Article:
This project will build important new tools for understanding the role of the immune system in amyotrophic lateral sclerosis (ALS), a major form of motor neuron disease. Inflammatory responses by resident brain and spinal cord immune cells (microglia) have an important role in ALS and are key targets for therapy. Until now, research on microglia has been largely restricted to cells from animal origin, and grown in 2 dimensional (2D) cultures. We now have new techniques to generate and grow microglia directly from ALS patients in 3D to help understand the disease and test patient-specific drugs to modulate the immune response in the brain and spinal cord. This project will provide a new approach to investigating and treating inflammation in ALS.
In this project we will simultaneously investigate two new complementary approaches to generate ALS patient microglia. Both approaches involve recently developed techniques that have yet to be applied to ALS research. Monocyte-derived microglia provide a relatively easy and rapid approach to examine microglia-like cells from larger numbers of ALS patients in ‘real-time’. Microglia derived from ALS patient induced pluripotent stem cells (iPSCs) is a relatively more time consuming approach but has the advantage of generating microglia through the correct ontogeny (origin and developmental pathway) producing a highly accurate representation of adult human brain-derived microglia. These approaches are highly complementary. The monocyte-derived microglia approach is ideal for rapidly investigating patient-specific therapeutics, and the iPSC-derived microglia are ideal for in-depth studies on the role of microglia in ALS onset and progression.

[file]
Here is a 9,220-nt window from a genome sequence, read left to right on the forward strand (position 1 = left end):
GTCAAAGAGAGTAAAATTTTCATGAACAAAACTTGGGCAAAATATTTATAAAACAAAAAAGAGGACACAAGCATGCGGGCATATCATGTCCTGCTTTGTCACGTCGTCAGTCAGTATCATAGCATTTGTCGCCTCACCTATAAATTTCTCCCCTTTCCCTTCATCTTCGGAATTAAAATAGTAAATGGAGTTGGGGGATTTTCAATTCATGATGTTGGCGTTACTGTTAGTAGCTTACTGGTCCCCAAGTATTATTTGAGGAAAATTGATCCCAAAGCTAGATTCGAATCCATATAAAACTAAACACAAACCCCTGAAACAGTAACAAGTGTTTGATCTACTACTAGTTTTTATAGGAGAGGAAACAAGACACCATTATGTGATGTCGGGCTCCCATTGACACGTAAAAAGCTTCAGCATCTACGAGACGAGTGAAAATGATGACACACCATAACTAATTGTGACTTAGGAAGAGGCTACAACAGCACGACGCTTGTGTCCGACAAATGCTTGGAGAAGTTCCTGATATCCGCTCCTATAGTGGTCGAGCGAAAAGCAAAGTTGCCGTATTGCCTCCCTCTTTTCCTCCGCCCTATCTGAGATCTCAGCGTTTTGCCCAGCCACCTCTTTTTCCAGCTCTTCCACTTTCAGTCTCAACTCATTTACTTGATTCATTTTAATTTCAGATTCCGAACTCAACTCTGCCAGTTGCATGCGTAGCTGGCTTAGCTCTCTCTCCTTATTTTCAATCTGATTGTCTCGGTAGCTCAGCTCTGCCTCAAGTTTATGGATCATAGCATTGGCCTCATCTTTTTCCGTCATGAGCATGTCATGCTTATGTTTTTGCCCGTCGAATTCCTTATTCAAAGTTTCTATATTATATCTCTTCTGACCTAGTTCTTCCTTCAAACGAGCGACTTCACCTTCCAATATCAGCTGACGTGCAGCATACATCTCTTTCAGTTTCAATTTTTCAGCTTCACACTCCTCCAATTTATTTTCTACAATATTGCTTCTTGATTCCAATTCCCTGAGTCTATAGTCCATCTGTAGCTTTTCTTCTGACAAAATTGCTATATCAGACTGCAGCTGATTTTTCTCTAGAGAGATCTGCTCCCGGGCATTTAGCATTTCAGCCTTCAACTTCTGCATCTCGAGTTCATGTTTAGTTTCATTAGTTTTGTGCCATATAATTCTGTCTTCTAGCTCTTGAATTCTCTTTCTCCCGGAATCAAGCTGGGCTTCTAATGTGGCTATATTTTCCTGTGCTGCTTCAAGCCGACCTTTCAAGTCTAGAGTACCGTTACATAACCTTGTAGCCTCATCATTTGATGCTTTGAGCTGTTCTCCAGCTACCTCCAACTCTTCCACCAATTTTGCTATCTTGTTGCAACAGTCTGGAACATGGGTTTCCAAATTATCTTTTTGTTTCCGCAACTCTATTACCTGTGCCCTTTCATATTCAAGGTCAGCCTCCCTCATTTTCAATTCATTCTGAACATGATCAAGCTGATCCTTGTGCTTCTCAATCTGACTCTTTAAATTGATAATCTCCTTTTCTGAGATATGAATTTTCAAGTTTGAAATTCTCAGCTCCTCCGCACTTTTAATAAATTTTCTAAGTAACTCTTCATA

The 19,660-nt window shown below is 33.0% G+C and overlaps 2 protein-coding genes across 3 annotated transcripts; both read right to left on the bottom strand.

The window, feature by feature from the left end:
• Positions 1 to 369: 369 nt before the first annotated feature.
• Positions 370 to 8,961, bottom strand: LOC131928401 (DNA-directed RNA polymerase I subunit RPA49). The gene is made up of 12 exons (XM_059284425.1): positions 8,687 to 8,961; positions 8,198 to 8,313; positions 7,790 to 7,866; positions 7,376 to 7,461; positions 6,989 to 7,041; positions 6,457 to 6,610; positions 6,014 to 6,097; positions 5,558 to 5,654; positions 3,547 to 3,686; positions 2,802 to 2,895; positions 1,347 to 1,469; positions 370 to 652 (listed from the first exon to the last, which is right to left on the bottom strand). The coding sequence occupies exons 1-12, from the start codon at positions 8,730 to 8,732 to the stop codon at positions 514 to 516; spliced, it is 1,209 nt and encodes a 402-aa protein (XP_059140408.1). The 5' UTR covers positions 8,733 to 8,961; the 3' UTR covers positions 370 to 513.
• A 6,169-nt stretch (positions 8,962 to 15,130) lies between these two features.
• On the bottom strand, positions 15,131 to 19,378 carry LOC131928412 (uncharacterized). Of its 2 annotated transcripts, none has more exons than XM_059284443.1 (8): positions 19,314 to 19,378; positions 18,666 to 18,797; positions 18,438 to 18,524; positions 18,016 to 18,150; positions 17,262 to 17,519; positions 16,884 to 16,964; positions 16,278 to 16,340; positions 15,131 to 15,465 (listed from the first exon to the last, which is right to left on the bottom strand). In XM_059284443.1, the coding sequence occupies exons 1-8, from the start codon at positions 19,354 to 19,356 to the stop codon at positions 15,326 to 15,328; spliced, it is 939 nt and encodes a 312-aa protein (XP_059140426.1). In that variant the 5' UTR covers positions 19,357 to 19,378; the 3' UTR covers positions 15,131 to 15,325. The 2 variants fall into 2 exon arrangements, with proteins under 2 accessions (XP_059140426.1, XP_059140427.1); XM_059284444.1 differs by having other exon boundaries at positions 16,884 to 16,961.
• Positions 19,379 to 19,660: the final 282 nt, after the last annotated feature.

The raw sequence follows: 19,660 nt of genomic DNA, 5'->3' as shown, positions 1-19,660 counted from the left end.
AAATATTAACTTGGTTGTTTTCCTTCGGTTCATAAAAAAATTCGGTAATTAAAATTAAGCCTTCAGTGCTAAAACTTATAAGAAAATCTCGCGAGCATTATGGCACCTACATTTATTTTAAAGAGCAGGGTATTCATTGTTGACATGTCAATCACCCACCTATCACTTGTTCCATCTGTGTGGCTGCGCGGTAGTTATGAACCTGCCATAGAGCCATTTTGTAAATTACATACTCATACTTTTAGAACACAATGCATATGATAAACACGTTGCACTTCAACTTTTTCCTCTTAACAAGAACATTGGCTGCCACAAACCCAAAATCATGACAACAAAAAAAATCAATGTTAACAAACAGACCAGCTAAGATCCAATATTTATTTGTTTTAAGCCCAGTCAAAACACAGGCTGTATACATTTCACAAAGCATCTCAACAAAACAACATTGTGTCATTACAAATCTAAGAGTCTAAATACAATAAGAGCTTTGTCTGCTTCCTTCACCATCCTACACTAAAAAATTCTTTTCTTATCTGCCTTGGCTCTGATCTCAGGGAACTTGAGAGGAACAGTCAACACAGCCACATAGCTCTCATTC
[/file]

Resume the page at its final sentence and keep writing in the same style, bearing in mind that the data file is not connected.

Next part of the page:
We will generate monocyte and iPSC-derived microglia from ALS patients and examine the inflammatory response compared to matched controls. The cells will be characterized for response to inflammatory stimuli including cytokine response, phagocytic activity, microglial ramification and surveillance, and response to inflammatory modulating compounds. Gene expression analysis will also provide valuable predictive information that may allow rapid assessment of potential therapeutic neuroinflammatory drug responses from each patient gene expression profile (personalized medicine). Microglia will also be grown in 3D OrganoPlateTM microfluidic platforms together with iPSC-derived spinal cord neurons and astrocytes to provide a unique insight into neuroinflammatory interaction between microglia and other key brain cell-types. The unique 3D model system will provide an ideal localized environment that more closely represents the complex 3D milieu of the brain and spinal cord, which is critical to understand microglia action, a cell-type highly sensitive to the localized environment.
This project will provide a major advance in the development of new approaches to understand microglia involvement in ALS and ‘proof of concept’ that such a system can be used to identify potential therapeutic agents in real-time. Techniques will include microglia and neural stem cell culture, molecular studies (i.e. RT-PCR), microscopy (confocal imaging), various biochemical assays (i.e. cytokine bead arrays) and protein analysis (western blot).
- PhD project but may also be considered for an Honours project.